Cut from the Cedar Fence Picket:

  • 2 - 7 1/4" (front and back - longest point, cut the top corners off at a 45 degree angle to make a house shape)
  • 2 - 4 1/4" (side walls - these are just a tiny bit short to allow venting inside birdhouse)
  • 3 - 8 1/2" (floor and roof pieces. Also rip 1/2" off one edge (cutting with the grain the long way) of one board for the shorter roof piece - see step 4)
Tape Measure
Speed Square
Safety Glasses
Hearing Protection
Miter Saw
Brad Nailer
General Instructions

Please read through the entire plan and all comments before beginning this project. It is also advisable to review the Getting Started Section. Take all necessary precautions to build safely and smartly. Work on a clean level surface, free of imperfections or debris. Always use straight boards. Check for square after each step. Always predrill holes before attaching with screws. Use glue with finish nails for a stronger hold. Wipe excess glue off bare wood for stained projects, as dried glue will not take stain. Be safe, have fun, and ask for help if you need it. Good luck!


Step 1

Attach the floor to the back wall, with back edges flush.  Use two screws per joint or two nails and glue.

Step 2

Attach side walls to back wall and floor.  Use two fasteners per joint, for a total of 8 screws or nails used.

Step 3

Attach front wall to sides and floor. Note that I drilled the whole afterwards with a 2" bit.

Step 4

One of the roof pieces needs to be 1/2" (or thickness of the fence pickets) less in width than the other since the overlap. Rip 1/2" off one long side (cutting with the grain) on one of the roof pieces. Attach to front and back top edges.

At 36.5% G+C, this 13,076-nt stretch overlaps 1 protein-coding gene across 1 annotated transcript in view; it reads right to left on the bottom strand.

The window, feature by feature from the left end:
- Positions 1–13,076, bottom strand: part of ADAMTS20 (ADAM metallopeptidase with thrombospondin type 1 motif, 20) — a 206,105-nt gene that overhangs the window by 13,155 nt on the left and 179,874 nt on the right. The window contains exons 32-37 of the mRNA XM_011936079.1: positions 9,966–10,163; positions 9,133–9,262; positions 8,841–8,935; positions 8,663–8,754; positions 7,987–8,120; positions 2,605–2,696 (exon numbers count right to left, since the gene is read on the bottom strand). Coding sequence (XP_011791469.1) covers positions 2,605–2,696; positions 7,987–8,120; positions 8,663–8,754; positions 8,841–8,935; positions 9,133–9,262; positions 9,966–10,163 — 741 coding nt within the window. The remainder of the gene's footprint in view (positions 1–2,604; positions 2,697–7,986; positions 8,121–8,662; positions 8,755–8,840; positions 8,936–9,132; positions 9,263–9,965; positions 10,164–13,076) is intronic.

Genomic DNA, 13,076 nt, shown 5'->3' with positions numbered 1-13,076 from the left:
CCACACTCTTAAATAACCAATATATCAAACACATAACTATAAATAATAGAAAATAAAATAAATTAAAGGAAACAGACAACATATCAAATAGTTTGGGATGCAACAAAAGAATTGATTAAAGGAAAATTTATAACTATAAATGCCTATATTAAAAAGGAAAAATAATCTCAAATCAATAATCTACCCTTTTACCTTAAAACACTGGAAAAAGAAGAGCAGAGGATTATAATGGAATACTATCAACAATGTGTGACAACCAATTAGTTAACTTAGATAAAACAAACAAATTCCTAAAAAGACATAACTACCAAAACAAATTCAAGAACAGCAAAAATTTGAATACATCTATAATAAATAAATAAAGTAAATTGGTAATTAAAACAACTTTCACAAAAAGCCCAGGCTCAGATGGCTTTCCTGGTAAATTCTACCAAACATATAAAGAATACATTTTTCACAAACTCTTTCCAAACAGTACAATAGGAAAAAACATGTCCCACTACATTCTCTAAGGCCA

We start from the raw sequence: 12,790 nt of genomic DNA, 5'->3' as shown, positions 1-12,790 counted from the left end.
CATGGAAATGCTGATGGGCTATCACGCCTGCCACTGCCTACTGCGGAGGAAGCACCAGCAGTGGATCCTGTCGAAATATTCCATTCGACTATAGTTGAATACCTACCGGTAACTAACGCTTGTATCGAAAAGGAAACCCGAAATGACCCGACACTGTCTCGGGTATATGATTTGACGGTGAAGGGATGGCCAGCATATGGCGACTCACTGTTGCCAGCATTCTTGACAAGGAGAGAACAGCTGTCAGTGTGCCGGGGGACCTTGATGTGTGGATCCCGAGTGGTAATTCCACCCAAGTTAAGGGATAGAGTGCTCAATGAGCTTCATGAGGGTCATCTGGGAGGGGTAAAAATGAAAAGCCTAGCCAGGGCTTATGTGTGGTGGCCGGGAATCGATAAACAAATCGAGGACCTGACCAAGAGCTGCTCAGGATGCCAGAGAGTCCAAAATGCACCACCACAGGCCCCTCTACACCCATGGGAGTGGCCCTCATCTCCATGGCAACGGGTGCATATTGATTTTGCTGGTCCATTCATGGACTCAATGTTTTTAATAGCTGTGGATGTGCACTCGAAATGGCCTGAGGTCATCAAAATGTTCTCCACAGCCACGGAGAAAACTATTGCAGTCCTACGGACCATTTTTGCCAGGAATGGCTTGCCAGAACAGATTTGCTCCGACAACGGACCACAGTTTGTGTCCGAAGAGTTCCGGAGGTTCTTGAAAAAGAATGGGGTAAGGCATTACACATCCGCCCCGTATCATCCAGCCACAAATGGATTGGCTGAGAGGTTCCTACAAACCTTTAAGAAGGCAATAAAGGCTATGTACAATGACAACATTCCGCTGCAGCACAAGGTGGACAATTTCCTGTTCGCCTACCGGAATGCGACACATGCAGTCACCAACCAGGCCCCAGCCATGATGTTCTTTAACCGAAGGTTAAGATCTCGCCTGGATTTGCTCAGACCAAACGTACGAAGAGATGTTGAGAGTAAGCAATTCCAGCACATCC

Step 5

Finishing Instructions
Preparation Instructions
Fill all holes with wood filler and let dry. Apply additional coats of wood filler as needed. When wood filler is completely dry, sand the project in the direction of the wood grain with 120 grit sandpaper. Vacuum sanded project to remove sanding residue. Remove all sanding residue on work surfaces as well. Wipe project clean with damp cloth.

It is always recommended to apply a test coat on a hidden area or scrap piece to ensure color evenness and adhesion. Use primer or wood conditioner as needed.


Lady Goats

Mon, 04/01/2013 - 15:45

The big kid has been asking for a bird house for over a week. Amazing! An option that I'd like to throw out there is to predrill small holes for finish nails in the outside boards (the ones that you would drill through) like the Lowe's Build and Grow kits. Then the kids just have to hammer the finish nails through the predrilled holes and into the inside pieces. I'm sure there will be a ton of brag posts really quickly on this one! Thanks, Ana!


Tue, 04/02/2013 - 12:39

If you're hoping to attract Mountain Bluebirds (gorgeous, native birds who range up into Alaska) while excluding European Starlings (non-native invasive species), it's important that the hole size be no larger than 1 9/16-inch. Many Mountain Bluebirds are too large for a 1 1/2-inch hole, but if you live farther south or east, both Eastern and Western Bluebirds will use a 1 1/2-inch door without any trouble, and if you go up to 1 5/8-inch openings, you'll probably attract Starlings, instead.

Birds also have preferences as to the height of their nesting boxes. For Bluebirds, you want to mount it 5-10 feet off the ground.

Of course, if you have other birds in mind, you should do some Googling. Nuthatches can handle tiny, 1-inch holes, while Barn Owls need massive, 6-inch openings.


Mon, 04/29/2013 - 13:15

Is there a way to make it easier to clean? Don't birds stop using it if it gets too full of old nesting materials inside?


Sat, 08/03/2013 - 14:31

I cut out enough pieces for an upcoming camping trip. The kids will nail them together and paint them. Thanks for the plans. I'll be saving this site for sure!!


Sat, 04/04/2020 - 19:53

What is the best way you guys have found to attach this house to a tree? I saw in a brag post someone added a board to the back, I assume they drilled through that then. Any other obvious ways I'm missing? Thanks!